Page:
In 1988 we reached the west coast of Mexico after an arduous journey from the Pacific Northwest. Our tiny crew of three – Papa, Mom and toddling son – were met there by hometown friends. It was December and they were on holiday; together we would celebrate Christmas. Packed in their bags were treats, boat sized toys and three very flat, red socks. The stockings, made of felt and adorned with dripping faux snow, were symbols of the season that warmed our tired, salty souls.
During the next year, the socks voyaged on with us, some 8000 miles, giving plenty of time to embellish them with our names and that first Christmas port. The following year, I added to them some beads and recorded our second yuletide anchorage. After that, it became a habit of writing our December 25th whereabouts on the felt and as years flew by, it was a challenge to make it all fit.
As this December rolls around, I’ll pull them out again. They’ll hang against the hull displaying thirty dates and destinations; three decades of Christmas past squeezed into the space of a foot. They are signs of Santa’s impending arrival, so simple and inexpensive, yet they have untold value in the stories and memories of our cruising years.
St. Barth, 1990, was our reward after a lumpy trip south from Bermuda. On that passage, Santa found our three year old at sea and he in turn found a stuffed bear on deck wrapped in a damp, brown paper bag. Natty Christmas tunes poured from the radio as we neared the island chain. Our feast on the evening of the 25th, created by a UN assembly of cruising friends, was a table laden with homeport traditions- cassava pie, potato dumplings, yule log cake and enough ham to stuff a turkey.
On Anguilla in 1991, we were at the table of a friend’s restaurant, toasting the season with sorrel punch. Our five year old son held a menu, looking for clues to the content with fresh reading skills. His finger tracked the lines, back and forth, until finally his face lit the room. “FISH!” he announced with pride. “I want fish!”
Those socks kept cruising and on the way to Nevis in 1994 we found an unmarked inflatable complete with a 25 horse. In bucking seas we lassoed the dinghy then announced the find on the VHF. The owner, a charter captain in St. Barth, insisted we return it immediately. After we stopped laughing we replied, “Sorry mate, we’ve got a date with Christmas in Nevis,” which was where he found us one week later.
In 1995 we tanked our boat down with food, fuel, water and those tiny red socks for the long sail home to Washington State. Each year there was dutifully recorded until our son flew the nest. In 2006, his sock went to college and ours again got underway.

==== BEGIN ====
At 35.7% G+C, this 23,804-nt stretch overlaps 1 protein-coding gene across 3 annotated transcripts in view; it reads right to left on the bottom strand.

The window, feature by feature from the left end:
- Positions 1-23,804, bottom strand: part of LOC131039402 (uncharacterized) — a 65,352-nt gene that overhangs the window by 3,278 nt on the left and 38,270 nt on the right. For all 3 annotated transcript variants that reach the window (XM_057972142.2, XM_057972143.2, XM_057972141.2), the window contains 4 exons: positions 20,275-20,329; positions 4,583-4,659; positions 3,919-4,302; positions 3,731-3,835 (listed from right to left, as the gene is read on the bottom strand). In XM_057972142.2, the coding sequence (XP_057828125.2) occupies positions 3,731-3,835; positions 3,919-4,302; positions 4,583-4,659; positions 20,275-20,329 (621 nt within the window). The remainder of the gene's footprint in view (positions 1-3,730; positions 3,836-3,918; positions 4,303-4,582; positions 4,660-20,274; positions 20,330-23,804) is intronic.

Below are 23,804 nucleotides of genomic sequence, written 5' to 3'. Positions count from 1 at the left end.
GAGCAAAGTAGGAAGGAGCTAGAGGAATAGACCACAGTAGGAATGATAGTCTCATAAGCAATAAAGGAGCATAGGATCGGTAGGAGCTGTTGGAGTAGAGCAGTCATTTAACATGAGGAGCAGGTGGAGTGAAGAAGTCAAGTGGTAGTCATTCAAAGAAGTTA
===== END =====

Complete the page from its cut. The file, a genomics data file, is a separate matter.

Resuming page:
Down the coast we sailed that year through calms and storms until one blew us into Costa Rica. Our anchorage at the Puntarenas Yacht Club was decked out with lights, trees and ornaments, ready to greet the season. The cruising community, as diverse as their boats, hatched a plan for Christmas Eve. Unanimously they voted on the Red Dragon Chinese Restaurant, not for the food or ambience, since both were sketchy, but because it was the only place open in town. Somehow, it was perfection.
One Christmas morning we drug anchor through St. Martin’s Grand Case, unaware of disaster until St. Nick knocked on the hull. Another year we watched him ski through Road Bay in Anguilla. In Antigua, we witnessed the red-suited man stagger down the road, exhausted from his long haul or a tad too much tipple of holiday toddy.
Through all the miles, our travels were recorded in log books, journals, and the school writing of our growing son. Some are on the boat; others buried in storage; some we cannot find. But the memories of all our December 25ths are gathered in one place, woven into those red socks. The initial cost to make them was minuscule but there’s untold value in the history they hold.
These days, when the stockings come out for their annual display, the question comes up about the future. What will we do when there’s no more room? Should we flip them over and write on the back? Make a new one to hang beside the original? Scarf in a new piece? The thought of messing with tradition is unpleasant so we stay the course, squeeze in another year and find a spot to anchor another Christmas port.
Writer, photographer, and sailor, Jan Hein calls the Caribbean home when she’s not on a boat in Washington State. [email protected]